We received an email over the weekend tipping us off to the fact that Jordanelle Special Services District (JSSD) was being sued by Wells Fargo and USSA for defaulting on its bond obligations. According to the complaint provided, “Plaintiffs [Wells Fargo and USSA] purchased revenue bonds from the Defendants [JSSD], thereby investing nearly $30 million in Defendants’ projects in Wasatch County. Defendants rewarded the Plaintiffs’ investment by defaulting on the bonds, acting in bad faith and against the rights of the Bondholders, mismanaging the properties underlying the bonds, violating the Utah Assessment Act, and improperly using the bond proceeds in an attempt to gain a windfall at the expense of the Bondholders.”
JSSD is a special service district that serves the citizens of the Jordanelle Basin in Wasatch County for both water delivery and waste water systems. According to the complaint filed in district court, properties within the district were foreclosed upon by Wastach County (which eventually became the property owner). The complaint then states that Wasatch County did not continue to pay bond payments to Wells Fargo and USSA (the buyers of the bonds, along with Koch financial who is not part of this suit) but instead tried to force the foreclosed properties back on Wells Fargo and USSA (the plaintiffs). The plaintiffs argue that this is not legal and that Wasatch County should be held liable for paying for bond payments that it has foreclosed upon and currently holds.
The plaintiffs are asking for compensatory damages, putting certain funds collected by JSSD into a trust, a court appointed receiver to manage the JSSD water reclamation facility, an order from the court assuring that Wasatch County is the responsible party, and costs associated with this legal action.
So, why should you care about this? Well, if you are in Wasatch County, there is a chance that you are going to not only going to pay for this legal action but also for the amount owed on the $30 million worth of bonds sold (even if you don’t live in this special service area). If Wasatch County ends up having to pay bond holders (either all at once or on the bond schedule) you know who Wasatch County really is? You and your property taxes… or should we say you and more of your property taxes.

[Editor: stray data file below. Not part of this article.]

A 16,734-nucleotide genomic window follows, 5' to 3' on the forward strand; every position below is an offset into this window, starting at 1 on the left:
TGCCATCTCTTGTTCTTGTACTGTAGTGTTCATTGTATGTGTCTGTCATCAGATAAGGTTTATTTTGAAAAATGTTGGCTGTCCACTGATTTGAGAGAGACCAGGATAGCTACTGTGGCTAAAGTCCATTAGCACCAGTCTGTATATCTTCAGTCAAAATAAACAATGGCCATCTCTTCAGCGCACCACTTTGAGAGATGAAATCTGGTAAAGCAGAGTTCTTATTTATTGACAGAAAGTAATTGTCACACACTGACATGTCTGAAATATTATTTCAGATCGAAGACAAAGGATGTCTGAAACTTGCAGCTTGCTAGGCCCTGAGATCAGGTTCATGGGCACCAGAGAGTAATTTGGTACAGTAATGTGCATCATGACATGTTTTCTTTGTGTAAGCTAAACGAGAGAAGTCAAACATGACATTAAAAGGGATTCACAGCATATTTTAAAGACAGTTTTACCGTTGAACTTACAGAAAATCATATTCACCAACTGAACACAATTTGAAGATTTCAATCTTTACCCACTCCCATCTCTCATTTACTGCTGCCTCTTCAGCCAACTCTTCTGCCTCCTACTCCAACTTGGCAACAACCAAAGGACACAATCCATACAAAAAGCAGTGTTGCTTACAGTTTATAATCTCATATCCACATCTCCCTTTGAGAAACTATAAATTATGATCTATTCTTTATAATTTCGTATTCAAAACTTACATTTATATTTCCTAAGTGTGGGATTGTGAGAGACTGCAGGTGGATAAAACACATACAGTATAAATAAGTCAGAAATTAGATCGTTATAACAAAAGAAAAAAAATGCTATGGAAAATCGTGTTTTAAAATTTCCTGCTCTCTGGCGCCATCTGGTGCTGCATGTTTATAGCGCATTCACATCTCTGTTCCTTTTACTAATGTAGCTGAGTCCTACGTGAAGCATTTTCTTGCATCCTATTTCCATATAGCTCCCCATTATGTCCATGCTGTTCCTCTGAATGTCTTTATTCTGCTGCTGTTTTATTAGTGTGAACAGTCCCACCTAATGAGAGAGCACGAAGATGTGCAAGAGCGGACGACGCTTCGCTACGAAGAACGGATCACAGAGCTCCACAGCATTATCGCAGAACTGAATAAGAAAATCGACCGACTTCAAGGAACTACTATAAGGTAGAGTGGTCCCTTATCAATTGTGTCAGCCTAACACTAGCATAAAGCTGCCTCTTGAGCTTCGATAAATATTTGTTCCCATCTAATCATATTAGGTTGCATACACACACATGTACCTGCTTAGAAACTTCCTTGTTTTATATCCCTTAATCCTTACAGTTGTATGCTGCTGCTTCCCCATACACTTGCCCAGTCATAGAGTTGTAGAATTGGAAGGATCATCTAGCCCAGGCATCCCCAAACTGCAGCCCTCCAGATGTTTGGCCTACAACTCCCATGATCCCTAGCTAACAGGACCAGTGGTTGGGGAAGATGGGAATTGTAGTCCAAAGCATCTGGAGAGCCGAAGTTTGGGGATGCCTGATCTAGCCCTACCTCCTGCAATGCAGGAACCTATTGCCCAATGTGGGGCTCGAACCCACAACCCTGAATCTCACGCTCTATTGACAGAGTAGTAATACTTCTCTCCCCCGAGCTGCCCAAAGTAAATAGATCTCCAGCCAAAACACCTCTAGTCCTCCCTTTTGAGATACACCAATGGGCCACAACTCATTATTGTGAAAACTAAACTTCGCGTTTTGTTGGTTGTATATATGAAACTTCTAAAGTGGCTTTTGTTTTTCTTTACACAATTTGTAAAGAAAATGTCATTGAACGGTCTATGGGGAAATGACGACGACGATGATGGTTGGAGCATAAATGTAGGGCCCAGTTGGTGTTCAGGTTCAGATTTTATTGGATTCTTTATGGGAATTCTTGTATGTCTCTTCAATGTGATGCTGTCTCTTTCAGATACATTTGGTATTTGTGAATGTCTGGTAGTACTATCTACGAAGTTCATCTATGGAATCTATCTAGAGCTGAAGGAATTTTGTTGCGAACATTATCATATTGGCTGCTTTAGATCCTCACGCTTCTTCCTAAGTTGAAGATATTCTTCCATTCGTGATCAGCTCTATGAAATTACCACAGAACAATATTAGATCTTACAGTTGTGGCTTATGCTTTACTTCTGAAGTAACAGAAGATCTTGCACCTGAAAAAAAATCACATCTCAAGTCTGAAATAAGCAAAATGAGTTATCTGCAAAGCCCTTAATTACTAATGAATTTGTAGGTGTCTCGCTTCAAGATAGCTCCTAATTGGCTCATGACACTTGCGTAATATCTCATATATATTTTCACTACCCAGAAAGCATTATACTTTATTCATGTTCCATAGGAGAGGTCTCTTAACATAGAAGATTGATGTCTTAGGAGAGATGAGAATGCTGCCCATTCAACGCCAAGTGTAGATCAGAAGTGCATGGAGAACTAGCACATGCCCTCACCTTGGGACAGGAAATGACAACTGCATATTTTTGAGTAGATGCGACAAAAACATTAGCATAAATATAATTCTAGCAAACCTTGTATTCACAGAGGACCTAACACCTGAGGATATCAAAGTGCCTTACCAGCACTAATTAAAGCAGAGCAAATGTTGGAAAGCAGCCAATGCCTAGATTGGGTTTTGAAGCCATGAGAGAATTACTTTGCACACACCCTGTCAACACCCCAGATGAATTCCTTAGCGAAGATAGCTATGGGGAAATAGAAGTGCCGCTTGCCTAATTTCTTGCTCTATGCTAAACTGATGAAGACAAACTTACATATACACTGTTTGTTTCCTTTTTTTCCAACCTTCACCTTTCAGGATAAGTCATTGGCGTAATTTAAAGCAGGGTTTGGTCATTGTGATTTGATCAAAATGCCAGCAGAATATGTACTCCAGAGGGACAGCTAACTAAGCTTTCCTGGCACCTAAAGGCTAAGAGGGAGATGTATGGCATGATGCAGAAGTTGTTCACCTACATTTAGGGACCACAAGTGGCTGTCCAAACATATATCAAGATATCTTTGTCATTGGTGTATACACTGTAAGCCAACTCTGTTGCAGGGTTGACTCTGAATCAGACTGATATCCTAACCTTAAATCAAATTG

If you are in Summit County, this is a cautionary tale for now. However, whenever a bond is issued by a Special Services District, the governing board is on the hook for it. For instance, say a bond was issued by a new “Silver Creek Sewer District” for $25 million to put in a sewer in Silver Creek. Then a bunch of homes were foreclosed on and ended up being owned by Summit County. The bond still has to be paid. Who pays it? All Summit County residents. Likewise, say the Basin Rec bond passes this year. If something happens, all of Summit County is ultimately liable for the bond and any legal fees. It’s just something to think about.
There is much more to this story, including some interesting audio of testimony under oath by a JSSD board member in front of a Utah Legislative committee that may or may not exactly jibe with the legal complaint filed. We have to do more research on that. So, expect more over the coming few days.
Update: We never followed up on the audio recording and the recommendation from our source to listen to it. It allegedly contained some interesting information per our source; however, about that time the Salt Lake media had picked up on the story and we decided they likely had more time to investigate.
h/t to the citizen who provided this information. This is exactly the type of information that we as citizens deserve unfettered access to. We really appreciate your efforts.